The script was also careful to give everyone a moment of charm; Owen’s drifted from being utter twat to lovable rogue quite successfully and as someone at TV Cream’s noted in their previews Ianto seems to have swallowed a joke book between seasons (and an inappropriate one at that), although actually it’s more like a complete change of character – witness the exploding chair moment which is a far cry from the winging we endured during Countrycide. It’s still a pleasure to see Tosh being given something to do other than look vulnerable and Gwen? Well, Gwen’s Gwen, growing in confidence and fretting less about what Torchwood is doing to her – she’s embraced the darkness and is all the better for it. Jack’s about the only character who lacks consistency; back to his Who ways last week, in Sleeper he seemed to dip towards his old mood swings but perhaps with a touch more humanity.

Most of the problems you might find if you were looking for them were production based. The opening, meaningless voiceover is back with the royal ‘we’ve’ replaced with ‘Torchwood’ although it’s not clear which is the most comforting in terms of world saving. Now and then the editing seemed to cross the work of the actors, cutting to a reaction shot just as the important line was being spoken – most significantly during the scene were Gwen was reassuring Beth in the prison cells.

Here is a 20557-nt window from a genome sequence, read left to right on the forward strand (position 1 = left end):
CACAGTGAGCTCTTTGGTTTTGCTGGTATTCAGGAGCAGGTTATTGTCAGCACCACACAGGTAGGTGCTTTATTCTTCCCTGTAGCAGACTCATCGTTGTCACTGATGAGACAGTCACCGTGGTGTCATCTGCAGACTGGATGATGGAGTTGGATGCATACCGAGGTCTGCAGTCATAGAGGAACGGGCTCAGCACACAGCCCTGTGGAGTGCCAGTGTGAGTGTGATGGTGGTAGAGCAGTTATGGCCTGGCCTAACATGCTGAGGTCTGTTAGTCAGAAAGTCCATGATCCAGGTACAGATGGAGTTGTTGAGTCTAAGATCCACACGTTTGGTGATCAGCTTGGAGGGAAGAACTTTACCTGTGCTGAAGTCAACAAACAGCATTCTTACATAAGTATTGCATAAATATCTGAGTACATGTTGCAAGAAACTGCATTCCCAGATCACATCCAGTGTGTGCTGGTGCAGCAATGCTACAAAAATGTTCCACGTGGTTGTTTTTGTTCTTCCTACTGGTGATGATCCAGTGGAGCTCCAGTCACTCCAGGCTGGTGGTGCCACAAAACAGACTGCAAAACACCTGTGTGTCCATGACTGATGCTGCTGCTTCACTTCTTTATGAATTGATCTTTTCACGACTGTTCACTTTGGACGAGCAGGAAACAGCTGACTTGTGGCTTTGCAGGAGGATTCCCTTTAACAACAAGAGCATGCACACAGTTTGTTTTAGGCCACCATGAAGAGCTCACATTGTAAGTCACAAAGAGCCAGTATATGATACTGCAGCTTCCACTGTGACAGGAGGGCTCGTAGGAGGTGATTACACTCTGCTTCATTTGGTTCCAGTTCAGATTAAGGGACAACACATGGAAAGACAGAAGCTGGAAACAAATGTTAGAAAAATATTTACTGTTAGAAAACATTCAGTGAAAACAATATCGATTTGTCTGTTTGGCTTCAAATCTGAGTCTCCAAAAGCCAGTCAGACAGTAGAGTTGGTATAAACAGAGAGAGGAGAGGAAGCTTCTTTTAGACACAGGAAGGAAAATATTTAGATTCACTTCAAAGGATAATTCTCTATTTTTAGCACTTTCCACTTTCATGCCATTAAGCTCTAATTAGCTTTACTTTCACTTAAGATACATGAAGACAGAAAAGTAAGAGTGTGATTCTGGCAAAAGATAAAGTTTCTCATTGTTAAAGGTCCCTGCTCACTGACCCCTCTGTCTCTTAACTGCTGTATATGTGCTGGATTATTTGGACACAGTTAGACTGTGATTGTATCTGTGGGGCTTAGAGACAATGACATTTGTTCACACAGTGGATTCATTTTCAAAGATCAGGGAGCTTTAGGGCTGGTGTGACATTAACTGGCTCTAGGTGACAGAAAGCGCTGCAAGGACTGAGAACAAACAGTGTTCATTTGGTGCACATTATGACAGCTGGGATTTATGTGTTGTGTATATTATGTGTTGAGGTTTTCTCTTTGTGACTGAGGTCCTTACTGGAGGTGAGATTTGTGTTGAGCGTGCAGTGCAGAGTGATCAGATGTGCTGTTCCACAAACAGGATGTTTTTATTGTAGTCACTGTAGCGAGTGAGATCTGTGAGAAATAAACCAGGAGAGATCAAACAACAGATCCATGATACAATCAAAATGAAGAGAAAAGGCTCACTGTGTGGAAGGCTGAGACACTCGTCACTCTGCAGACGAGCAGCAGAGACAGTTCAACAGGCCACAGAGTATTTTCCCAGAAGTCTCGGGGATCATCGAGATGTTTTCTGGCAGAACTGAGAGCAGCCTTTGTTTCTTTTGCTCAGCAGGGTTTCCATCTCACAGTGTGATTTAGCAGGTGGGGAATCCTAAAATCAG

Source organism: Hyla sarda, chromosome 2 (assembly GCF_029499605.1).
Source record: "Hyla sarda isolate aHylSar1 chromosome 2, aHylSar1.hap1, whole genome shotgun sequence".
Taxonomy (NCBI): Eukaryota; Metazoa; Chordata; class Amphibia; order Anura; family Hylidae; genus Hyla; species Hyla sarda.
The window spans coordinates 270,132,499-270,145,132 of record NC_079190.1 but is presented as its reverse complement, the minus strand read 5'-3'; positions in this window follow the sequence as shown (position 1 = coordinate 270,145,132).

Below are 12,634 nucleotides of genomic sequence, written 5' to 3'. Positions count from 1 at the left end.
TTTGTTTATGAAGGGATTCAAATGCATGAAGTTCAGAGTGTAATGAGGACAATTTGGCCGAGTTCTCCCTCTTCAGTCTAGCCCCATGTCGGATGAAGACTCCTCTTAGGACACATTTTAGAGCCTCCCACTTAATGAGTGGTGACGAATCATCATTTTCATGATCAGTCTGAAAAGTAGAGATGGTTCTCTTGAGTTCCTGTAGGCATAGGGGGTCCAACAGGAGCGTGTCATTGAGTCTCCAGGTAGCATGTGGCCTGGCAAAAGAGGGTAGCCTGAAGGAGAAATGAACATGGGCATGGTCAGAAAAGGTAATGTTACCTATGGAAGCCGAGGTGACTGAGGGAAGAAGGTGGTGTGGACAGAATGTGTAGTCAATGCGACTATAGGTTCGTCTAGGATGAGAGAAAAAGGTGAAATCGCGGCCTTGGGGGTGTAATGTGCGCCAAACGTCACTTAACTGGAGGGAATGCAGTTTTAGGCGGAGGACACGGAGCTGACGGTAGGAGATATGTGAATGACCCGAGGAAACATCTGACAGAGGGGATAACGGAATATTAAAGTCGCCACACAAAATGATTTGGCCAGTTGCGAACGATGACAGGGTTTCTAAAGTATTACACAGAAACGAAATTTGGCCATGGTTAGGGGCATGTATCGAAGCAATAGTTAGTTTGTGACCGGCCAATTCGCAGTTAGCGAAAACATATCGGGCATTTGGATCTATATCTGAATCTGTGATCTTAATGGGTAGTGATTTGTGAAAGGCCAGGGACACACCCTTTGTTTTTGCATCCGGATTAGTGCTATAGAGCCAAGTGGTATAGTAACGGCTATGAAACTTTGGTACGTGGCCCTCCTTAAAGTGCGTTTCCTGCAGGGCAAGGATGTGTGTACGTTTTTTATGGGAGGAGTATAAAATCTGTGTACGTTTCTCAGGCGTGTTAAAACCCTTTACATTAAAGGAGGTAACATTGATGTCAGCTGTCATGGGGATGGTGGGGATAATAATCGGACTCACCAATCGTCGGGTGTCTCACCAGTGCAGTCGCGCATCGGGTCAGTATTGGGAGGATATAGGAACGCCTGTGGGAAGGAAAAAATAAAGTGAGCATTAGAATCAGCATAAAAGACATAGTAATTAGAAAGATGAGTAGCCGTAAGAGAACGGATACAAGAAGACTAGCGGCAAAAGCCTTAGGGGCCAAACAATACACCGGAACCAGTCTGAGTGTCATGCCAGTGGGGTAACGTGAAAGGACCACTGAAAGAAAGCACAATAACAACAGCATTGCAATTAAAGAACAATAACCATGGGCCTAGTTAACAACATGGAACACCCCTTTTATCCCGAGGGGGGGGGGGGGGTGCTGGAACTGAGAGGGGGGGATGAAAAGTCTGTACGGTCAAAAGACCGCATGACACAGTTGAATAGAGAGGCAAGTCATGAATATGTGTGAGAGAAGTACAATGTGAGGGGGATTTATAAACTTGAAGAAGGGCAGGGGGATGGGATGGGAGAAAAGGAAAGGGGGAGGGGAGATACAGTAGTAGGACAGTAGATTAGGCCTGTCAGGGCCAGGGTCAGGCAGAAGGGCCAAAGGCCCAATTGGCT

Colin Teague also betrayed his uncomfortable approach to action scenes and the same interesting use of camera angles we saw in SOD & LOTT, and though the explosion in the building, all done in one shot was suitably shocking, the assault on the ‘secret’ nuclear base was just waiting for Mat Irvine to shout at in much the same way has he does on the recent dvd commentary for Warriors of the Deep. Clearly it's tricky to do these things on a budget but this needed to be rather more visceral and I’m sure when HAVOC were choreographing the action you had more of a sense of the futility of war. Or something.

Overall then, Sleeper was another entertaining chapter in the lives of the men and women of Torchwood. I yelped and giggled like a baby. As with early X-Files, the story wasn’t completely resolved and there is the threat of more to come from these alien terrorists and well done to the production team for at least trying to be allegorical. This is the second week running when you get the sense of a much larger story being built, or a momentum developing, of story elements being planned out in advance. For all the similarities with other stories about aliens infiltrating society, it was still shocking to see these random people become killing machines and wouldn't it be rather fun to see pitched battles between them and the Weevils?

It just has to be oh so very careful with the tone and to make sure that it’s not trying to be too flashy for its own sake and taking self parody to the point of rendering the whole exercise pointless. At some point it's going to have to stop apologising for some of the excesses of the first year (to paraphrase Owen – ‘It’s the end of the world, let’s all have sex’) and forge forward with its own confidence and then I might be able to write a review which doesn't spend its time looking for places in which its improved. Next week’s episode already looks like another stab at the ‘person out of time’ story which was done at least twice last year but this time it should be rather sweeter and with tighter plotting. At least Tosh isn’t likely to say anything too naughty to her annual shot at a boyf …